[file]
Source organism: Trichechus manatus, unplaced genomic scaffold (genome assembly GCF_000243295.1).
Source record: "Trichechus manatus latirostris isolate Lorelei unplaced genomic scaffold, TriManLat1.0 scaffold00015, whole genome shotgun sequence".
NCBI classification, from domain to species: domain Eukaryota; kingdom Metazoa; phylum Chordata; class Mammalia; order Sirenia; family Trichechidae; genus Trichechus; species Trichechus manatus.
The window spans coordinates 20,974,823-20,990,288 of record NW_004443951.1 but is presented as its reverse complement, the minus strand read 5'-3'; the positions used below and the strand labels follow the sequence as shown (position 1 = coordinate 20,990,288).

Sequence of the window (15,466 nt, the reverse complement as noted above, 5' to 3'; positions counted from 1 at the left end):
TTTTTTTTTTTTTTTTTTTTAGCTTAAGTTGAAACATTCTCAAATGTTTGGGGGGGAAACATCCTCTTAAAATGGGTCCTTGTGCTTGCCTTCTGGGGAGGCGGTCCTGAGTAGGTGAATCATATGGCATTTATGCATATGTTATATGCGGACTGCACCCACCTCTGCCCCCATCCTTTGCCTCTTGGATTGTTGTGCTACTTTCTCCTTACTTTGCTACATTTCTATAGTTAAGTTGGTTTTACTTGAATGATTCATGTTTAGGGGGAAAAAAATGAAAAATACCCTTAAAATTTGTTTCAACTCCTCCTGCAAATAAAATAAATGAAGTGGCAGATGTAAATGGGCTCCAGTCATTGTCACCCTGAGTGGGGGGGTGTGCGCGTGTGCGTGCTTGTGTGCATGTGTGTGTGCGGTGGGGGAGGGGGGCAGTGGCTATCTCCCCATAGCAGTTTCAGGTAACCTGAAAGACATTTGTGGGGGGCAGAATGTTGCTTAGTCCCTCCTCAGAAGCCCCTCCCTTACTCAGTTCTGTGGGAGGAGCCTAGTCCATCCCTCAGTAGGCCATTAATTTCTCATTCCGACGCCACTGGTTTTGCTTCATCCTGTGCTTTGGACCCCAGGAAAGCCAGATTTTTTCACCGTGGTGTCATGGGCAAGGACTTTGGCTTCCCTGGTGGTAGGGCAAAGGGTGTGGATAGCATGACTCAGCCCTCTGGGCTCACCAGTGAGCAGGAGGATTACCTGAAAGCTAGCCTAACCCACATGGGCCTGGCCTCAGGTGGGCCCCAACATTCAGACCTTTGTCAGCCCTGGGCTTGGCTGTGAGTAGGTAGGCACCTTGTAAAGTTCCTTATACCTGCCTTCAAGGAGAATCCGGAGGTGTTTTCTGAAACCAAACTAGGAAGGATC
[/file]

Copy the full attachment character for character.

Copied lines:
Source organism: Trichechus manatus, unplaced genomic scaffold (genome assembly GCF_000243295.1).
Source record: "Trichechus manatus latirostris isolate Lorelei unplaced genomic scaffold, TriManLat1.0 scaffold00015, whole genome shotgun sequence".
NCBI classification, from domain to species: domain Eukaryota; kingdom Metazoa; phylum Chordata; class Mammalia; order Sirenia; family Trichechidae; genus Trichechus; species Trichechus manatus.
The window spans coordinates 20,974,823-20,990,288 of record NW_004443951.1 but is presented as its reverse complement, the minus strand read 5'-3'; the positions used below and the strand labels follow the sequence as shown (position 1 = coordinate 20,990,288).

Sequence of the window (15,466 nt, the reverse complement as noted above, 5' to 3'; positions counted from 1 at the left end):
TTTTTTTTTTTTTTTTTTTTAGCTTAAGTTGAAACATTCTCAAATGTTTGGGGGGGAAACATCCTCTTAAAATGGGTCCTTGTGCTTGCCTTCTGGGGAGGCGGTCCTGAGTAGGTGAATCATATGGCATTTATGCATATGTTATATGCGGACTGCACCCACCTCTGCCCCCATCCTTTGCCTCTTGGATTGTTGTGCTACTTTCTCCTTACTTTGCTACATTTCTATAGTTAAGTTGGTTTTACTTGAATGATTCATGTTTAGGGGGAAAAAAATGAAAAATACCCTTAAAATTTGTTTCAACTCCTCCTGCAAATAAAATAAATGAAGTGGCAGATGTAAATGGGCTCCAGTCATTGTCACCCTGAGTGGGGGGGTGTGCGCGTGTGCGTGCTTGTGTGCATGTGTGTGTGCGGTGGGGGAGGGGGGCAGTGGCTATCTCCCCATAGCAGTTTCAGGTAACCTGAAAGACATTTGTGGGGGGCAGAATGTTGCTTAGTCCCTCCTCAGAAGCCCCTCCCTTACTCAGTTCTGTGGGAGGAGCCTAGTCCATCCCTCAGTAGGCCATTAATTTCTCATTCCGACGCCACTGGTTTTGCTTCATCCTGTGCTTTGGACCCCAGGAAAGCCAGATTTTTTCACCGTGGTGTCATGGGCAAGGACTTTGGCTTCCCTGGTGGTAGGGCAAAGGGTGTGGATAGCATGACTCAGCCCTCTGGGCTCACCAGTGAGCAGGAGGATTACCTGAAAGCTAGCCTAACCCACATGGGCCTGGCCTCAGGTGGGCCCCAACATTCAGACCTTTGTCAGCCCTGGGCTTGGCTGTGAGTAGGTAGGCACCTTGTAAAGTTCCTTATACCTGCCTTCAAGGAGAATCCGGAGGTGTTTTCTGAAACCAAACTAGGAAGGATC